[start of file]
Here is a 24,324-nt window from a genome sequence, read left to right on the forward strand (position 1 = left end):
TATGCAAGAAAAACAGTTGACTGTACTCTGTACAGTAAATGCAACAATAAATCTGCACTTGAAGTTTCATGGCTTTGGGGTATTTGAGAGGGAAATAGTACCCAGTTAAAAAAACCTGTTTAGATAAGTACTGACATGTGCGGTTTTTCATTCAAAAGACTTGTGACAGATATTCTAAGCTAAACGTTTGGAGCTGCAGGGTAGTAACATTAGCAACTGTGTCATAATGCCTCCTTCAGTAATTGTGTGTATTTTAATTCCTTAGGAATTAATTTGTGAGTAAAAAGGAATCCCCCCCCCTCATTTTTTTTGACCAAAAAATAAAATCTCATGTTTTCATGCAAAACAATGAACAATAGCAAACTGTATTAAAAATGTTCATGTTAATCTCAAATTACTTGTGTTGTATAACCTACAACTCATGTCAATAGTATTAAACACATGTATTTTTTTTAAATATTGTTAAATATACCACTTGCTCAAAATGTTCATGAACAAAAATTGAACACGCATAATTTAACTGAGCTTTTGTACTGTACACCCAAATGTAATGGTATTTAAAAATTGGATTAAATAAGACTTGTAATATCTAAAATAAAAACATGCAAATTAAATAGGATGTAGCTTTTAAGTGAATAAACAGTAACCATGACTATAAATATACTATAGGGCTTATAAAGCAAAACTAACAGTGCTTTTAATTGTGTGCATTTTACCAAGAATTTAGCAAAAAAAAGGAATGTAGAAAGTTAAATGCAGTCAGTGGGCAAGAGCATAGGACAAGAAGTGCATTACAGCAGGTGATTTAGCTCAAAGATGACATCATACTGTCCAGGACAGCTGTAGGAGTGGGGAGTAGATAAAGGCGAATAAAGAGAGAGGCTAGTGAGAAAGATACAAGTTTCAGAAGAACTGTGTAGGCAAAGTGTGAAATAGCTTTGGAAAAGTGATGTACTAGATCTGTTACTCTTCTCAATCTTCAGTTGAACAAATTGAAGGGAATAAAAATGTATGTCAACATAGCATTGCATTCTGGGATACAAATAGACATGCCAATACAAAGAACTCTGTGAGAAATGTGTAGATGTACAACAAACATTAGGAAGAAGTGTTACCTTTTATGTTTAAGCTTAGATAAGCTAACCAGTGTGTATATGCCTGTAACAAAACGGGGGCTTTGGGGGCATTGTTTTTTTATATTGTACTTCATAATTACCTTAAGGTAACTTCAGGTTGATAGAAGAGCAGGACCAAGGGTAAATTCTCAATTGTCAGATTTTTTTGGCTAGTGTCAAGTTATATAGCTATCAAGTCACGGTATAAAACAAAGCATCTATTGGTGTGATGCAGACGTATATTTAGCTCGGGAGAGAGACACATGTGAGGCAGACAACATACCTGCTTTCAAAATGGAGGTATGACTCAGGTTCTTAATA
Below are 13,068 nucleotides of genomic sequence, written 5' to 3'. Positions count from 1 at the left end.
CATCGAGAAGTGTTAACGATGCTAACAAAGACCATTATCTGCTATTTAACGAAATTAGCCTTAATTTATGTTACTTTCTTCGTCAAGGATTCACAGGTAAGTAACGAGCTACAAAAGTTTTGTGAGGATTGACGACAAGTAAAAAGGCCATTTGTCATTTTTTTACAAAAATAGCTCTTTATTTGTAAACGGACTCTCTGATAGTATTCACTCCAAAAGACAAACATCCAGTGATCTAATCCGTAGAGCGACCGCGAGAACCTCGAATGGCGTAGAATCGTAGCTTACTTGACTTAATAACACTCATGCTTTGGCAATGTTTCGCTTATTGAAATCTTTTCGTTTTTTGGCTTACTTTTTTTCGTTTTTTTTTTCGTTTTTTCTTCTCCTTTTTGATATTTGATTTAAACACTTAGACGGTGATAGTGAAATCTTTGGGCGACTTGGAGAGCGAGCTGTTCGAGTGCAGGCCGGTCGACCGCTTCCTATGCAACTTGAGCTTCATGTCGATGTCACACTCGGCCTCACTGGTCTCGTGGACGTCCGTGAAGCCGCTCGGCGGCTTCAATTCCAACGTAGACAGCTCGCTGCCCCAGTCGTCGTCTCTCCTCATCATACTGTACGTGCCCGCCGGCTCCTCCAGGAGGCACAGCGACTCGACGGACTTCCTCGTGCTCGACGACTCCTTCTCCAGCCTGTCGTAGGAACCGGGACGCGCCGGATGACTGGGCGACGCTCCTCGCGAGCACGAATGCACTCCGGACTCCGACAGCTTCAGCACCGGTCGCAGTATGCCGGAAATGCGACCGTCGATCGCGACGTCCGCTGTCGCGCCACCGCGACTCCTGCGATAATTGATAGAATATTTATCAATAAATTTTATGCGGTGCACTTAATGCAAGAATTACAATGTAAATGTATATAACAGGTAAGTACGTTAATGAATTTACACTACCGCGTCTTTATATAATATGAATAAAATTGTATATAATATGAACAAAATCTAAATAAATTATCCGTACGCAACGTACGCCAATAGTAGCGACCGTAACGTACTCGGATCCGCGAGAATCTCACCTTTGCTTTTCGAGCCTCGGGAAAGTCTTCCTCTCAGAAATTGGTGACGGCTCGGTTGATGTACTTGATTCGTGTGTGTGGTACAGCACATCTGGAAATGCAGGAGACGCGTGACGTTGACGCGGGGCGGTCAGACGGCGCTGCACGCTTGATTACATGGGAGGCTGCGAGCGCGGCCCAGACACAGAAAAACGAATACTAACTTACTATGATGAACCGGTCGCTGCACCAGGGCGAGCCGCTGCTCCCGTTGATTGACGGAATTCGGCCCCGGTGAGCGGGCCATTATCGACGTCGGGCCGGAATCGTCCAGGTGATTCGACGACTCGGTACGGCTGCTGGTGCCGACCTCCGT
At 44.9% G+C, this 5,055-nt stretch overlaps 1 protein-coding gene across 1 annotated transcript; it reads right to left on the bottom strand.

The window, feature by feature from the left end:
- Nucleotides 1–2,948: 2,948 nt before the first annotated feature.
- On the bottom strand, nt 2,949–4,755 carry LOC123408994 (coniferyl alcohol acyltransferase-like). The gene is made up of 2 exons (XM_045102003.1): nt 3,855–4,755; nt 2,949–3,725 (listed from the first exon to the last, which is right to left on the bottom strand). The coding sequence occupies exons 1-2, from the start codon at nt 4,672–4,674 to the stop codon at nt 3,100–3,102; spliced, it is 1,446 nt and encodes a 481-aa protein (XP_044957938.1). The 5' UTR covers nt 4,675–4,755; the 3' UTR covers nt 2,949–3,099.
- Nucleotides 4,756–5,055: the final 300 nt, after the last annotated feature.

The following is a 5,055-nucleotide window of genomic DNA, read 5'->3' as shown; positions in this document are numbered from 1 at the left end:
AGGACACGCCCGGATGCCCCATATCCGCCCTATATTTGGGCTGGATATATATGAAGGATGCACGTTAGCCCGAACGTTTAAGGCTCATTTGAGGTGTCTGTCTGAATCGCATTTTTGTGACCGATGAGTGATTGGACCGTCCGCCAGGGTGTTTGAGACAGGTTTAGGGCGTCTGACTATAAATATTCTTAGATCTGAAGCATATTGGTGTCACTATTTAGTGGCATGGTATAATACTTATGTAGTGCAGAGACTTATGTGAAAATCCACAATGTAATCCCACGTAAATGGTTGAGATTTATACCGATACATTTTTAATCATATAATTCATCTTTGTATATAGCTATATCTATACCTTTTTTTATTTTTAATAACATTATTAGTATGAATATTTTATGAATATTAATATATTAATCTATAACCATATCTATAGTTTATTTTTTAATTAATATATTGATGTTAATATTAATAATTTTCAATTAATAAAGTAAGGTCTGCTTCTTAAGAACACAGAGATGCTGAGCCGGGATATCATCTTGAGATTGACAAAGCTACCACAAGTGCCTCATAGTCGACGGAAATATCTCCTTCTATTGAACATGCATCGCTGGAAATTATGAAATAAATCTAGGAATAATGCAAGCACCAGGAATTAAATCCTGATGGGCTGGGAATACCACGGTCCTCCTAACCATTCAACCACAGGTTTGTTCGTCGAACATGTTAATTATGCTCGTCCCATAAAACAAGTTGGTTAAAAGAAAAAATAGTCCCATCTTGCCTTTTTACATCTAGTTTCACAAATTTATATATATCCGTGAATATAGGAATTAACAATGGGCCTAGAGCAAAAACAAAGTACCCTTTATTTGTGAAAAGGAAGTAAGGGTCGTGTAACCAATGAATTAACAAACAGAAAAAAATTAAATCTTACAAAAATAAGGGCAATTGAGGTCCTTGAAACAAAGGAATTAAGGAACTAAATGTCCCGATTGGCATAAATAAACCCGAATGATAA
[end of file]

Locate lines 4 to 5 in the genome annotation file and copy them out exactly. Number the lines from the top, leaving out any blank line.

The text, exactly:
CATCGAGAAGTGTTAACGATGCTAACAAAGACCATTATCTGCTATTTAACGAAATTAGCCTTAATTTATGTTACTTTCTTCGTCAAGGATTCACAGGTAAGTAACGAGCTACAAAAGTTTTGTGAGGATTGACGACAAGTAAAAAGGCCATTTGTCATTTTTTTACAAAAATAGCTCTTTATTTGTAAACGGACTCTCTGATAGTATTCACTCCAAAAGACAAACATCCAGTGATCTAATCCGTAGAGCGACCGCGAGAACCTCGAATGGCGTAGAATCGTAGCTTACTTGACTTAATAACACTCATGCTTTGGCAATGTTTCGCTTATTGAAATCTTTTCGTTTTTTGGCTTACTTTTTTTCGTTTTTTTTTTCGTTTTTTCTTCTCCTTTTTGATATTTGATTTAAACACTTAGACGGTGATAGTGAAATCTTTGGGCGACTTGGAGAGCGAGCTGTTCGAGTGCAGGCCGGTCGACCGCTTCCTATGCAACTTGAGCTTCATGTCGATGTCACACTCGGCCTCACTGGTCTCGTGGACGTCCGTGAAGCCGCTCGGCGGCTTCAATTCCAACGTAGACAGCTCGCTGCCCCAGTCGTCGTCTCTCCTCATCATACTGTACGTGCCCGCCGGCTCCTCCAGGAGGCACAGCGACTCGACGGACTTCCTCGTGCTCGACGACTCCTTCTCCAGCCTGTCGTAGGAACCGGGACGCGCCGGATGACTGGGCGACGCTCCTCGCGAGCACGAATGCACTCCGGACTCCGACAGCTTCAGCACCGGTCGCAGTATGCCGGAAATGCGACCGTCGATCGCGACGTCCGCTGTCGCGCCACCGCGACTCCTGCGATAATTGATAGAATATTTATCAATAAATTTTATGCGGTGCACTTAATGCAAGAATTACAATGTAAATGTATATAACAGGTAAGTACGTTAATGAATTTACACTACCGCGTCTTTATATAATATGAATAAAATTGTATATAATATGAACAAAATCTAAATAAATTATCCGTACGCAACGTACGCCAATAGTAGCGACCGTAACGTACTCGGATCCGCGAGAATCTCACCTTTGCTTTTCGAGCCTCGGGAAAGTCTTCCTCTCAGAAATTGGTGACGGCTCGGTTGATGTACTTGATTCGTGTGTGTGGTACAGCACATCTGGAAATGCAGGAGACGCGTGACGTTGACGCGGGGCGGTCAGACGGCGCTGCACGCTTGATTACATGGGAGGCTGCGAGCGCGGCCCAGACACAGAAAAACGAATACTAACTTACTATGATGAACCGGTCGCTGCACCAGGGCGAGCCGCTGCTCCCGTTGATTGACGGAATTCGGCCCCGGTGAGCGGGCCATTATCGACGTCGGGCCGGAATCGTCCAGGTGATTCGACGACTCGGTACGGCTGCTGGTGCCGACCTCCGT
At 44.9% G+C, this 5,055-nt stretch overlaps 1 protein-coding gene across 1 annotated transcript; it reads right to left on the bottom strand.